Your search returned 3,669 results in 695 document sections:

1 2 3 4 5 6 ...
Southern Historical Society Papers, Volume 1. (ed. Reverend J. William Jones), Book notices. (search)
anded the numbers which Northern generals and Northern writers attribute to him, then the story of Gettysburg and of the war would have been far different. Sherman's Historical raid. By H. V. Boynton. Cincinnati: Wilstach, Baldwin & Co. The author has kindly sent us a copy of this able and scathing review of Sherman's Memoirs, and we have read it with very great interest. He shows most conclusively from the official records that Sherman has done great injustice to Grant, Buell, Rosecrans, Thomas, McPherson, Schofield, and almost every other officer to whom he alludes in his book, and he carries the war into Africa by severely criticising Sherman's generalship, upon some of his most important fields, and showing that he was actually saved from terrible disaster again and again by the very men whom he now disparages. We cannot, of course, accept all that General Boynton has written; but we rejoice to see this well merited rebuke to the General of the Army who not only mak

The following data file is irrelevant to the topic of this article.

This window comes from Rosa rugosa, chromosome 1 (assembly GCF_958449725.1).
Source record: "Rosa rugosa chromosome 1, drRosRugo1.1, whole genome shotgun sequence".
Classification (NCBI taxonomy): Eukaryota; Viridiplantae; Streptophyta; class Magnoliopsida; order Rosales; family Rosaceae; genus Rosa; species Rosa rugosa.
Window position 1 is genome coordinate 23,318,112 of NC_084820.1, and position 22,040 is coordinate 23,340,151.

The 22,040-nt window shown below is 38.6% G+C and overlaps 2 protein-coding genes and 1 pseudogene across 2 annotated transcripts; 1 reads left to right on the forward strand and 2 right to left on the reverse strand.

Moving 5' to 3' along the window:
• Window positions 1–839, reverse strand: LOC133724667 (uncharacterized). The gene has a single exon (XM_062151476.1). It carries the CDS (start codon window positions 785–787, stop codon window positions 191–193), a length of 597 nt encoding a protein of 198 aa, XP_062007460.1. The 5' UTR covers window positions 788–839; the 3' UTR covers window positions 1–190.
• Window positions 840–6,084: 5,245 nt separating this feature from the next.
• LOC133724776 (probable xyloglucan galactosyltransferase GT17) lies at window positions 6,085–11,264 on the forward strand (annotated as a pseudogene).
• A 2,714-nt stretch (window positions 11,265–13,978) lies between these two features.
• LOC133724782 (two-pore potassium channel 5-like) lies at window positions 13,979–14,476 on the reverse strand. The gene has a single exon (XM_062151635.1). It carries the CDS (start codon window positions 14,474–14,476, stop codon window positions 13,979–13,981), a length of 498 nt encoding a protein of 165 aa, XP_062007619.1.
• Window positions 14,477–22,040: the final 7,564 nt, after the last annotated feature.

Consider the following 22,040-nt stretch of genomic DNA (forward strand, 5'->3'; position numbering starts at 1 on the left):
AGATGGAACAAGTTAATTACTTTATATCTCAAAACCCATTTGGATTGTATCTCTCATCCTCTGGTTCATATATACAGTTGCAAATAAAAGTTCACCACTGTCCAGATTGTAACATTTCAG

Southern Historical Society Papers, Volume 1. (ed. Reverend J. William Jones), The treatment of prisoners during the war between the States. (search)